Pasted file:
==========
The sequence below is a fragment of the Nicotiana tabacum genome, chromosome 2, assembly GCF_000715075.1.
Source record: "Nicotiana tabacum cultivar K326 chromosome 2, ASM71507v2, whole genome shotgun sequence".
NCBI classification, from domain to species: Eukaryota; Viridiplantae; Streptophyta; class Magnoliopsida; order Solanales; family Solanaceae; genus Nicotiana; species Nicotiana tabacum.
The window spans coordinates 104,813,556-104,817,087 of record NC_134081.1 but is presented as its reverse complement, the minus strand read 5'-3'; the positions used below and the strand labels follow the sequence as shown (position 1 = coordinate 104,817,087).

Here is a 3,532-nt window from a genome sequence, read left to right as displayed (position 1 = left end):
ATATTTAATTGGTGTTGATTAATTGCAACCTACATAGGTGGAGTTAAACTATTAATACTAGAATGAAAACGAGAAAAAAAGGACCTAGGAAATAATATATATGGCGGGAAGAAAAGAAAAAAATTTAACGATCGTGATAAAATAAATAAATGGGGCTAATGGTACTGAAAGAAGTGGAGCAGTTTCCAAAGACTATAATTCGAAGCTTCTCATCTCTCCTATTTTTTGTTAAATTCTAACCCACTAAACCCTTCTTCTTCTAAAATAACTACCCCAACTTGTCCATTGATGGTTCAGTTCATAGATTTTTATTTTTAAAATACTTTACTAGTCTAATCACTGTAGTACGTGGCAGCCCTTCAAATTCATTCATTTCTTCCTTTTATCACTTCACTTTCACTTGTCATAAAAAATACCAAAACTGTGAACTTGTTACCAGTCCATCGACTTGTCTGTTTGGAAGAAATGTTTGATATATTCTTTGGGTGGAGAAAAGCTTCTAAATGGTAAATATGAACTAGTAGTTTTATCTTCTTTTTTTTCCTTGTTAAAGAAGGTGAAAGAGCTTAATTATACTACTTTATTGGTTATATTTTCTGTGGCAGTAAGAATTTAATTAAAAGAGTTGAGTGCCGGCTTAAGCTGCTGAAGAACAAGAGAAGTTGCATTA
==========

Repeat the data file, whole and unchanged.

The sequence below is a fragment of the Nicotiana tabacum genome, chromosome 2, assembly GCF_000715075.1.
Source record: "Nicotiana tabacum cultivar K326 chromosome 2, ASM71507v2, whole genome shotgun sequence".
NCBI classification, from domain to species: Eukaryota; Viridiplantae; Streptophyta; class Magnoliopsida; order Solanales; family Solanaceae; genus Nicotiana; species Nicotiana tabacum.
The window spans coordinates 104,813,556-104,817,087 of record NC_134081.1 but is presented as its reverse complement, the minus strand read 5'-3'; the positions used below and the strand labels follow the sequence as shown (position 1 = coordinate 104,817,087).

Here is a 3,532-nt window from a genome sequence, read left to right as displayed (position 1 = left end):
ATATTTAATTGGTGTTGATTAATTGCAACCTACATAGGTGGAGTTAAACTATTAATACTAGAATGAAAACGAGAAAAAAAGGACCTAGGAAATAATATATATGGCGGGAAGAAAAGAAAAAAATTTAACGATCGTGATAAAATAAATAAATGGGGCTAATGGTACTGAAAGAAGTGGAGCAGTTTCCAAAGACTATAATTCGAAGCTTCTCATCTCTCCTATTTTTTGTTAAATTCTAACCCACTAAACCCTTCTTCTTCTAAAATAACTACCCCAACTTGTCCATTGATGGTTCAGTTCATAGATTTTTATTTTTAAAATACTTTACTAGTCTAATCACTGTAGTACGTGGCAGCCCTTCAAATTCATTCATTTCTTCCTTTTATCACTTCACTTTCACTTGTCATAAAAAATACCAAAACTGTGAACTTGTTACCAGTCCATCGACTTGTCTGTTTGGAAGAAATGTTTGATATATTCTTTGGGTGGAGAAAAGCTTCTAAATGGTAAATATGAACTAGTAGTTTTATCTTCTTTTTTTTCCTTGTTAAAGAAGGTGAAAGAGCTTAATTATACTACTTTATTGGTTATATTTTCTGTGGCAGTAAGAATTTAATTAAAAGAGTTGAGTGCCGGCTTAAGCTGCTGAAGAACAAGAGAAGTTGCATTA